General Practice, Solo & Small Firm DivisionBest of ABA Sections
SPRING 1998 - VOLUME 2, NUMBER 1
The Evolving Standards of Admissibility of Scientific Evidence
By Joseph T. Walsh
The emergence of genetic science poses significant challenges at both the substantive and procedural levels of litigation.
The use of scientific proof in a forensic setting has proven problematic for both judges and attorneys because most of them are not technically trained. Much of the difficulty encountered by courts when facing scientific evidence lies not in a lack of understanding the underlying science but in the task of choosing between competing scientific explanations tendered by individuals who seek to wear the mantle of experts.
Judicial discomfort in handling scientific evidence has increased in recent years with the emergence of scientific testimony offered by experts whose availability and malleability have earned them the sobriquet of "hired guns." Just as the controversy over roving "experts" was at its height, the role of judges in determining the admissibility of scientific and technical evidence was made more difficult by the 1993 U.S. Supreme Court’s decision in Daubert v. Merrell Dow Pharmaceutical, Inc., which abolished the seventy-year-old test for evaluating scientific evidence first pronounced in Frye v. United States. Under Frye’s simplistic teaching, trial courts, when faced with a challenge to the admissibility of expert testimony, determined whether the expert’s methods were generally accepted in the relevant scientific community. If so, the evidence was admitted with any deficiencies attributable to either the frailty of the underlying science or the expert’s qualifications, both matters of weight for the jury.
The underlying evidentiary issue in Daubert was the scientific validity of the methodology of studies offered by the plaintiffs to prove that a drug used by pregnant mothers to control nausea could cause birth defects. In considering that matter, the Supreme Court unanimously ruled that Frye did not survive the enactment of Federal Rule of Evidence 702, and some other approach was necessary. A majority of the Court then ruled that when confronted with novel or scientific evidence, the trial judge must assume the role of "gatekeeper" to ensure that the "expert’s testimony both rests on a reliable foundation and is relevant to the task at hand." In discharging the reliability task, the trial judge may use a variety of sources, including the testimony of experts. However, ultimately it is the trial judge’s decision whether the evidence passes the test of reliability.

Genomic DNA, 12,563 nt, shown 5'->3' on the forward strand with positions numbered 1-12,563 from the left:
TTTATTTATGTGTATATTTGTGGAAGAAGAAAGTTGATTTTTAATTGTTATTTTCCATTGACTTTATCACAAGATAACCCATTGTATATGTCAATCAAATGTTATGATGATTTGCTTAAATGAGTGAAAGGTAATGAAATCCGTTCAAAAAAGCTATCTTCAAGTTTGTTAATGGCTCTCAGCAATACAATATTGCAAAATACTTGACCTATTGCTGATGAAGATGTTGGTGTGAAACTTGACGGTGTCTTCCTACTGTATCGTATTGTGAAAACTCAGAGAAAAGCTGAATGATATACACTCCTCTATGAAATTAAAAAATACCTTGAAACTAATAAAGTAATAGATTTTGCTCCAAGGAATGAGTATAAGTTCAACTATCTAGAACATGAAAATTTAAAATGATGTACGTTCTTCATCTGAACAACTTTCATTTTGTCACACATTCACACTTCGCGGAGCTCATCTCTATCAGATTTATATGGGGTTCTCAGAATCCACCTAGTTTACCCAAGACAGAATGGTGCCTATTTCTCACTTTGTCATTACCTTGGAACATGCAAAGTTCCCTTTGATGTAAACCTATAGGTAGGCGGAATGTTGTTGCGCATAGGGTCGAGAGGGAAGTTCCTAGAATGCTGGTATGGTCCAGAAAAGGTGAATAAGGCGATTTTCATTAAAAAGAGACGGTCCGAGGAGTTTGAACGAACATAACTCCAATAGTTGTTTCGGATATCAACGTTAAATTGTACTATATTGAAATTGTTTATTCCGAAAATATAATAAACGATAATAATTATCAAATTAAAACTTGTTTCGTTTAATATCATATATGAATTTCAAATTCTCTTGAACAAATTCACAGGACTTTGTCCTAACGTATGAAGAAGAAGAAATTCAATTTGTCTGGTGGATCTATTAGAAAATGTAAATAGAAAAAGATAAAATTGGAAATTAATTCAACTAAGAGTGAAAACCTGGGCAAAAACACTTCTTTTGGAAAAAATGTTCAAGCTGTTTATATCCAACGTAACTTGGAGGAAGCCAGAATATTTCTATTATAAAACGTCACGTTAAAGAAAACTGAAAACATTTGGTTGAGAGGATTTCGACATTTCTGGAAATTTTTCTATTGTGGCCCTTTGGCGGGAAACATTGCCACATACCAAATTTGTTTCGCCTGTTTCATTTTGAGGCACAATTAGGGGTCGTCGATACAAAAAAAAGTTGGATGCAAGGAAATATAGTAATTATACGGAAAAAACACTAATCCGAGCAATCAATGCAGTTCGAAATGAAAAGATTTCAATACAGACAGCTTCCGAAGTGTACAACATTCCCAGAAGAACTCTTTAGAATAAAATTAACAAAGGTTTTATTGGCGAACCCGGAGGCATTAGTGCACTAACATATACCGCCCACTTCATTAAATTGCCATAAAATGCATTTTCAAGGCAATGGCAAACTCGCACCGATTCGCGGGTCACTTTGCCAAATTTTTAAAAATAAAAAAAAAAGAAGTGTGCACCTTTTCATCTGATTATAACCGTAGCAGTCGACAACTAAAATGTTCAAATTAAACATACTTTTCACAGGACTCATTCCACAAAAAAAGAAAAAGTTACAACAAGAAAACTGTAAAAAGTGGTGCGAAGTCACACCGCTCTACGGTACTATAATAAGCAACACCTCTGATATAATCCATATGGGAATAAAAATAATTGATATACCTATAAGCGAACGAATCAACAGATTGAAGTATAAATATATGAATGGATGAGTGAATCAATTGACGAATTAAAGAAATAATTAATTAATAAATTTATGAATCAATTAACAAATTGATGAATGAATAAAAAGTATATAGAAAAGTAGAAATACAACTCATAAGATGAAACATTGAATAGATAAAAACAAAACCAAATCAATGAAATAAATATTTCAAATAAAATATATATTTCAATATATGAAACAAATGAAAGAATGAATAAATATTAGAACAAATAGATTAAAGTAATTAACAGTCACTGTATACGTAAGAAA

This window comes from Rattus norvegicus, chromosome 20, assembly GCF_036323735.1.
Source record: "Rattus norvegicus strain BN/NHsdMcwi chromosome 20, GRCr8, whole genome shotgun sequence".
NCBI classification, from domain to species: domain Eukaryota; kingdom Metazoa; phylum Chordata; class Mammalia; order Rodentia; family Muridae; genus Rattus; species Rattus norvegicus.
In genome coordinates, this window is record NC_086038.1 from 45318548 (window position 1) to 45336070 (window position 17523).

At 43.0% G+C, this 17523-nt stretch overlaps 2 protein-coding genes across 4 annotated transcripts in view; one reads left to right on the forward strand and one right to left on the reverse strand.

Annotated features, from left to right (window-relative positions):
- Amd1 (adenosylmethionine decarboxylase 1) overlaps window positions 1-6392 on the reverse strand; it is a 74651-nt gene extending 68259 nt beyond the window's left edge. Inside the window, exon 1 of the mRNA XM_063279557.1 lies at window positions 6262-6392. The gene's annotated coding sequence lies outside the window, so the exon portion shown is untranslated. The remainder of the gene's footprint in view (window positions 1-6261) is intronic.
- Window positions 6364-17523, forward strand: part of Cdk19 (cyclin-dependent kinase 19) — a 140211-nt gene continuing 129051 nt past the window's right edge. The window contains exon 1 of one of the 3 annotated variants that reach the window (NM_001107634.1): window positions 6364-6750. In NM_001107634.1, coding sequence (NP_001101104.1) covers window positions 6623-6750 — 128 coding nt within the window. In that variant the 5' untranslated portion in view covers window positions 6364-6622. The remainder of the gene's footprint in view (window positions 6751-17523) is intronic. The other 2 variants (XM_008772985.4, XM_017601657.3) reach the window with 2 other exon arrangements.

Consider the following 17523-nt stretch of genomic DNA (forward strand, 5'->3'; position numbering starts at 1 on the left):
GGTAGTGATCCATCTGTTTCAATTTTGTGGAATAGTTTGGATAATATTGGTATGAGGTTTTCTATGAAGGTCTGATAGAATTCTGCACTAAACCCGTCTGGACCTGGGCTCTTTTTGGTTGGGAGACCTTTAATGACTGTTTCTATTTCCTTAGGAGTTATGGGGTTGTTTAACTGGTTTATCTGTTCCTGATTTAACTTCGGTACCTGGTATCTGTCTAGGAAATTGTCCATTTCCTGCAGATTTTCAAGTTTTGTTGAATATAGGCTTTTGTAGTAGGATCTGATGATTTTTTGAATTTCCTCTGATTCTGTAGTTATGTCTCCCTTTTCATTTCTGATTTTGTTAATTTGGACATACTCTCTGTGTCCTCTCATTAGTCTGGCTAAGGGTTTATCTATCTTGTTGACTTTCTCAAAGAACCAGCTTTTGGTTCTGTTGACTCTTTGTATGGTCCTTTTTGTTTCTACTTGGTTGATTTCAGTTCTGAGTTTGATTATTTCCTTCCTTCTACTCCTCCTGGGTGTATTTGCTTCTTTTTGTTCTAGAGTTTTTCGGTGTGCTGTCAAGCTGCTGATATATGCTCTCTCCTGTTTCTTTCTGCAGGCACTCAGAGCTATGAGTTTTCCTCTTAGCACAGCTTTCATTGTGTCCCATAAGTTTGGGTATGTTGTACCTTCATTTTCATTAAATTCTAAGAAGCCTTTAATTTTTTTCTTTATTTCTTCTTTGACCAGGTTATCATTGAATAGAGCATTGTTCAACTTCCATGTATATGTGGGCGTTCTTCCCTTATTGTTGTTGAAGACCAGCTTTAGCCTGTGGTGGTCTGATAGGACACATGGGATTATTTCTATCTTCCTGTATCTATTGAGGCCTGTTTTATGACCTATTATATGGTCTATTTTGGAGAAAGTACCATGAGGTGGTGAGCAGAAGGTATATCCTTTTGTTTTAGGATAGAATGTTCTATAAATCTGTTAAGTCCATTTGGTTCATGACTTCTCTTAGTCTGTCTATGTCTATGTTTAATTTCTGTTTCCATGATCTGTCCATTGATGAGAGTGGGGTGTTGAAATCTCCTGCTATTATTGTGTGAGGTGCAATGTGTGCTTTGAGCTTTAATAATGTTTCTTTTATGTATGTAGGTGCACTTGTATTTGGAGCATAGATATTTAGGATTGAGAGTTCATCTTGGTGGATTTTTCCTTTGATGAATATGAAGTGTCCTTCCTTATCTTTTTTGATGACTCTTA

Although the language of the majority opinion in Daubert appears to confer broad discretion on trial judges, it emphasizes the need to determine the reliability of scientific knowledge through its origin in the scientific method. To that end, the Supreme Court directed trial judges to consider at least four factors when determining admissibility: (1) whether the theory or technique can be tested, (2) whether the proffered work has been subjected to peer review, (3) whether the rate of error is acceptable, and (4) whether the method at issue enjoys widespread acceptance.
Whither Daubert? The Supreme Court’s ruling in Daubert is binding only on federal courts. One clear byproduct of Daubert is that trial judges, in discharging their gatekeeper role, are conducting more in limine hearings to assess the genuineness of scientific claims despite the risk that admissibility may turn on a highly subjective determination by a trial judge who may not be technically competent to choose between competing scientific theories.
Daubert’s reception at the state court level has been mixed. As precedent, Daubert is not binding on state courts, but the Frye rule that it replaced was also a federal pronouncement that, over time, found adoption in most state courts as the general standard for admissibility of scientific evidence. More-over, Rule 702 of the Federal Rules of Evidence has been adopted in thirty-eight states, and since Daubert relies in part on an expansive view of Rule 702, eventually most state courts will be required to reexamine their standards for admissibility of scientific evidence.